It feels like a process of mapping – of testing the limits of the space and of his own body, marking each out and plotting one against the other and then, further, against those other spaces alluded to in his speech: Taksim Square, Cape Cod, Berlin streets, New York highways.

At Arcade Gallery, down another road from Kunstraum, round another corner, a selection of Day’s Performance Notations are framed upon the walls. Looking at them, the day after the performance, I feel some small confirmation of these initial thoughts. Executed on paper a little larger than A2 (at 54 x 72 cm), they look hastily scribbled things, like maps taken down while giving or receiving directions in the street. Within their broad pen strokes in thick blue and red and black ink, we find words plotted out against bodily gestures, an outline of an American peninsular plotted against the Iraq-Kuwait border, the space of the performance venue plotted against that of a Quaker meeting house, memories and anecdotes rubbing up against fragments of rock song lyrics. These frantic diagrams are cognitive maps in which time and space, bodies and place, memories and projections, are one.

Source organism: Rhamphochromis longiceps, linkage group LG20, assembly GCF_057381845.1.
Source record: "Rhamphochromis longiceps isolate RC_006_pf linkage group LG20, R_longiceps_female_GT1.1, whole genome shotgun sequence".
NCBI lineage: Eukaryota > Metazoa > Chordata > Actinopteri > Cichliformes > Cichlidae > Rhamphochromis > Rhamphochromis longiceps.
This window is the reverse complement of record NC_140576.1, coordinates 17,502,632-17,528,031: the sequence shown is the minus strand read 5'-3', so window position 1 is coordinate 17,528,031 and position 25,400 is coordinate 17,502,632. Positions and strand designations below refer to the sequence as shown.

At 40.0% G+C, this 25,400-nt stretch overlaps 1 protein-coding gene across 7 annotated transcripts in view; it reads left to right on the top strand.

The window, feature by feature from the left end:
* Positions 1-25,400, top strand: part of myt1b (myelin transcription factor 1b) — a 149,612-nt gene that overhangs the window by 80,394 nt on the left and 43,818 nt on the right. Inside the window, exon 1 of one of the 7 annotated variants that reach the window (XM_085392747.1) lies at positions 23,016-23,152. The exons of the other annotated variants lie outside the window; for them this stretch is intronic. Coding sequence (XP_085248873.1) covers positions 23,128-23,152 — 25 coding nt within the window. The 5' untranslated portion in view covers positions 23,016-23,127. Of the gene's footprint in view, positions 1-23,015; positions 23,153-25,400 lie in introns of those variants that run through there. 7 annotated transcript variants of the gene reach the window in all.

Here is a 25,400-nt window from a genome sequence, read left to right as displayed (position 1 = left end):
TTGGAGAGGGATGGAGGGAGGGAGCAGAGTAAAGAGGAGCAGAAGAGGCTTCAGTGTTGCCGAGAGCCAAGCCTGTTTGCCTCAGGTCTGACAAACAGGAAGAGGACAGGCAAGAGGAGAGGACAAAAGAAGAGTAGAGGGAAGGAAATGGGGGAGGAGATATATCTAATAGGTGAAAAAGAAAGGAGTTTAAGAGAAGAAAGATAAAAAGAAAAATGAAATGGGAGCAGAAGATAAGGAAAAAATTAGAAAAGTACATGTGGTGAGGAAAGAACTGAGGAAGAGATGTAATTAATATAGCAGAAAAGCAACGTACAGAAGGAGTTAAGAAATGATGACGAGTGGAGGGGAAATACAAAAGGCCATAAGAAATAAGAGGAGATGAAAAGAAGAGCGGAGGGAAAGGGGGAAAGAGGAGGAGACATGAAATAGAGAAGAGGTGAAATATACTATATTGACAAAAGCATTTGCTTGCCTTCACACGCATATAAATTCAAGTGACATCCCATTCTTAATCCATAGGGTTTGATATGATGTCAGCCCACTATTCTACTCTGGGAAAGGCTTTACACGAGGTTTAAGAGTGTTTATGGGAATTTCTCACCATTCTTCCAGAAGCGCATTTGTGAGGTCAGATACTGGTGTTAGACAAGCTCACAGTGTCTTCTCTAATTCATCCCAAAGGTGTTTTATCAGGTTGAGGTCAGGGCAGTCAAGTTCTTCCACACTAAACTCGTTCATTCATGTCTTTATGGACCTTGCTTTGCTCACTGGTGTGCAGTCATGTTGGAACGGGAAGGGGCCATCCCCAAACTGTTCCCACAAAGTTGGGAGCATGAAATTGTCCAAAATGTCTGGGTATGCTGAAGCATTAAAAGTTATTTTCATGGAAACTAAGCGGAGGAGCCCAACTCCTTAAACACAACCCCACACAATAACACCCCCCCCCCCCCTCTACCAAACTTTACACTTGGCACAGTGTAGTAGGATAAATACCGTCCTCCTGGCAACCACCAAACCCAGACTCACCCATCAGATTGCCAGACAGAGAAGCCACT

The term ‘notations’ suggests something like a set of instructions, evoking a musical score laid out on manuscript paper – and, indeed, I’ve seen graphic scores not so far in appearance from these. But these works are more like records improvised events already taken place, jotted down quickly after the fact, but considered by the artist to be a “better registration” of what he does than any video or audio recording. They capture, not just the sound or appearance of the performance, but some of its energies, some of its psychic resonances. They scramble across the page at the speed of thought.